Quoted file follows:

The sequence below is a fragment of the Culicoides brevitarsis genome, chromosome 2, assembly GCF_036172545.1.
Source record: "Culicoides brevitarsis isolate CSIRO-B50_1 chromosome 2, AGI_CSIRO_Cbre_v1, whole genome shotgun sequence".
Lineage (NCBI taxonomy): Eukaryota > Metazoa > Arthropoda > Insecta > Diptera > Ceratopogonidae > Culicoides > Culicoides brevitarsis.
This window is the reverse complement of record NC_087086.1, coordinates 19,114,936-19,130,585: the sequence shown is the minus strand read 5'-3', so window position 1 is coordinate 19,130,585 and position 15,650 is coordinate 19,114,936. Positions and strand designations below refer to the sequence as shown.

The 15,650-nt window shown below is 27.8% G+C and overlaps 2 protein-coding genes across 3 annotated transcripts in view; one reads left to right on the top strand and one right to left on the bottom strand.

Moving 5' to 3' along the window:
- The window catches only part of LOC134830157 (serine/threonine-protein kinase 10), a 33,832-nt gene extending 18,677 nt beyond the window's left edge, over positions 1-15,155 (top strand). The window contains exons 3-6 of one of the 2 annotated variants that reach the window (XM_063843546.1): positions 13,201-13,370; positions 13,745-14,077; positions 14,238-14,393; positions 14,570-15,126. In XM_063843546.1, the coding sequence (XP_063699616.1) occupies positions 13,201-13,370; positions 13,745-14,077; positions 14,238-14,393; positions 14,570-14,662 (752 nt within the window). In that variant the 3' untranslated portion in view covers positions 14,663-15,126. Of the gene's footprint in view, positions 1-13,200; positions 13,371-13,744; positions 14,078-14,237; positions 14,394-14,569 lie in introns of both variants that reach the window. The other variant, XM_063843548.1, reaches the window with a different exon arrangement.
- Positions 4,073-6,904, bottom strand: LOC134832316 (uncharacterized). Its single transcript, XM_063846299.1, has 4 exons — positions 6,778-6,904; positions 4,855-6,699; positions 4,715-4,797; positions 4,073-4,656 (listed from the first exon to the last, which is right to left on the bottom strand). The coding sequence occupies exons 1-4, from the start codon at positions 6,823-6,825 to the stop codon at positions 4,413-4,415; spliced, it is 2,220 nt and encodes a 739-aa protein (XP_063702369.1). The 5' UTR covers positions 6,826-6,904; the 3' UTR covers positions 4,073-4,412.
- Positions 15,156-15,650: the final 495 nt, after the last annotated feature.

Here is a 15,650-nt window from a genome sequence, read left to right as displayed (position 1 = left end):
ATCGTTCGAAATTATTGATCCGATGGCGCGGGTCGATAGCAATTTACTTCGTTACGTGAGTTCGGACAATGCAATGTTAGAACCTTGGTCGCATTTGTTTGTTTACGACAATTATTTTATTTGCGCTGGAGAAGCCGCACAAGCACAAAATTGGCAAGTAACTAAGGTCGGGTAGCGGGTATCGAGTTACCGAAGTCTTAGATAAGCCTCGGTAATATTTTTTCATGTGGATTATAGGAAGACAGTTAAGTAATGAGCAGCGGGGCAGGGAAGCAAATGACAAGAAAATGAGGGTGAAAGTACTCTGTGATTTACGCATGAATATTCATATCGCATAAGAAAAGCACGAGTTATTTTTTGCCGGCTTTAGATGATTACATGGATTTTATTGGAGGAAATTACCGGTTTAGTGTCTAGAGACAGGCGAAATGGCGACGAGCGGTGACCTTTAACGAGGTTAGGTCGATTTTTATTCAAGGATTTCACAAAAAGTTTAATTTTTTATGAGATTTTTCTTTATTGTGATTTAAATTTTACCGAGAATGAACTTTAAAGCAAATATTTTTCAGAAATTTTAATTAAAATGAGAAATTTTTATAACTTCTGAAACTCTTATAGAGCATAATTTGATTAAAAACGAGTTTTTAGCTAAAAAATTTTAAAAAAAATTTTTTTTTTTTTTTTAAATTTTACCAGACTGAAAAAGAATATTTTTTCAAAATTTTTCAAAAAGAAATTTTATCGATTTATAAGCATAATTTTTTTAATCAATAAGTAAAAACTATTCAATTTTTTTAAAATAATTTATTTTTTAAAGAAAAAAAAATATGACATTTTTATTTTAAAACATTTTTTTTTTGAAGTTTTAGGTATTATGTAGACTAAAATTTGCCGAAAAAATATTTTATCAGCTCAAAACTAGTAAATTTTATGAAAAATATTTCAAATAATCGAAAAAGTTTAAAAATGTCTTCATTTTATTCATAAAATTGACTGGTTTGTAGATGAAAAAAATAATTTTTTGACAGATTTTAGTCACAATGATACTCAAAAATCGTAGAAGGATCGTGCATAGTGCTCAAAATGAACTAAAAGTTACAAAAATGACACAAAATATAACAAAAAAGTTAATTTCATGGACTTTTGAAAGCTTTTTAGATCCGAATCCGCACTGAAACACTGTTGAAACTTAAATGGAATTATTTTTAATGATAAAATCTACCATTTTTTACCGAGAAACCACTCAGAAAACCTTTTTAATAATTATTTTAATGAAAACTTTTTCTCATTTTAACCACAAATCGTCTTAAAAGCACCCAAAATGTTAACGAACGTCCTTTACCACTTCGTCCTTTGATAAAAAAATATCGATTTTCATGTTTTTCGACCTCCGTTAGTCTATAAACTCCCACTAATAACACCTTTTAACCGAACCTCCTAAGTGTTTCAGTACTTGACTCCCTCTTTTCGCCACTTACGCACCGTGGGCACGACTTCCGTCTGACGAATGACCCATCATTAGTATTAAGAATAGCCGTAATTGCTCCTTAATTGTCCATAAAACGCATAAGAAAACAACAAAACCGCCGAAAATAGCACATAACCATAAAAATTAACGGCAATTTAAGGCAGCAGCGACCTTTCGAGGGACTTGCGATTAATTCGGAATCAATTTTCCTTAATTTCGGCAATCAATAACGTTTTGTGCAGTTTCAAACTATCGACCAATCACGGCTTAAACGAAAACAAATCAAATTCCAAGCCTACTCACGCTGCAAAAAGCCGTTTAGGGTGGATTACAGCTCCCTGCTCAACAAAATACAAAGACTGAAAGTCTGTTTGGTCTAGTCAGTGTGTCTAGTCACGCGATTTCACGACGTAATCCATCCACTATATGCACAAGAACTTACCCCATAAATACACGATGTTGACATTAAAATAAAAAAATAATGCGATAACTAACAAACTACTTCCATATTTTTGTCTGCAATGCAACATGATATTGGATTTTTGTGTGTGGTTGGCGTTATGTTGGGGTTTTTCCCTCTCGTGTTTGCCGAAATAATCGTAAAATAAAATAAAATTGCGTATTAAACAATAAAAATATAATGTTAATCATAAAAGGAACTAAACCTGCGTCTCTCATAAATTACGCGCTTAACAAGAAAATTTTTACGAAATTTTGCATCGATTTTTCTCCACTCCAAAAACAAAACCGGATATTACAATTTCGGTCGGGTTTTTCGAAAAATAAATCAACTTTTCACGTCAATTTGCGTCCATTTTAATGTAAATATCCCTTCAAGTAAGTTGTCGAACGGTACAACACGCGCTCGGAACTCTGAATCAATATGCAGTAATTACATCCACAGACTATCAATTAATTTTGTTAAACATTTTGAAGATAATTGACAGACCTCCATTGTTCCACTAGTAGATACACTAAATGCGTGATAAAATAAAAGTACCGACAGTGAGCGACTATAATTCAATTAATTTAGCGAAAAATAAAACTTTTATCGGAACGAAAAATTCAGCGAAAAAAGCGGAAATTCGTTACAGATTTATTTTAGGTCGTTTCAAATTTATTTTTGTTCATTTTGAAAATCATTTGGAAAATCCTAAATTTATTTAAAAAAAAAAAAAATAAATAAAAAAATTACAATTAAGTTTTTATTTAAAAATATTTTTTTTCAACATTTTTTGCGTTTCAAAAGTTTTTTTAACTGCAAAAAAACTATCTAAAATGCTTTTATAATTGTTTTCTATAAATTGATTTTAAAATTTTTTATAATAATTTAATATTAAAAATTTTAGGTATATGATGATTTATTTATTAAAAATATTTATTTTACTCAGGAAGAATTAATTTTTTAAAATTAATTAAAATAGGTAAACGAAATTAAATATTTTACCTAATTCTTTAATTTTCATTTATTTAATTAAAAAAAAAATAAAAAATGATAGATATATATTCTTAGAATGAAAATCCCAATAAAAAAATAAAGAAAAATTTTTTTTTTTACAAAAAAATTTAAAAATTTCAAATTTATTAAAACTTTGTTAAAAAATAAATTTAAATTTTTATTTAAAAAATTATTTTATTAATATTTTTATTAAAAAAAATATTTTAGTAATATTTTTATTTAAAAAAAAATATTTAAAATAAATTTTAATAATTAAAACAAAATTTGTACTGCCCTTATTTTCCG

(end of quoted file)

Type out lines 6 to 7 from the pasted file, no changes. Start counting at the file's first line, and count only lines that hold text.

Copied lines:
Moving 5' to 3' along the window:
- The window catches only part of LOC134830157 (serine/threonine-protein kinase 10), a 33,832-nt gene extending 18,677 nt beyond the window's left edge, over positions 1-15,155 (top strand). The window contains exons 3-6 of one of the 2 annotated variants that reach the window (XM_063843546.1): positions 13,201-13,370; positions 13,745-14,077; positions 14,238-14,393; positions 14,570-15,126. In XM_063843546.1, the coding sequence (XP_063699616.1) occupies positions 13,201-13,370; positions 13,745-14,077; positions 14,238-14,393; positions 14,570-14,662 (752 nt within the window). In that variant the 3' untranslated portion in view covers positions 14,663-15,126. Of the gene's footprint in view, positions 1-13,200; positions 13,371-13,744; positions 14,078-14,237; positions 14,394-14,569 lie in introns of both variants that reach the window. The other variant, XM_063843548.1, reaches the window with a different exon arrangement.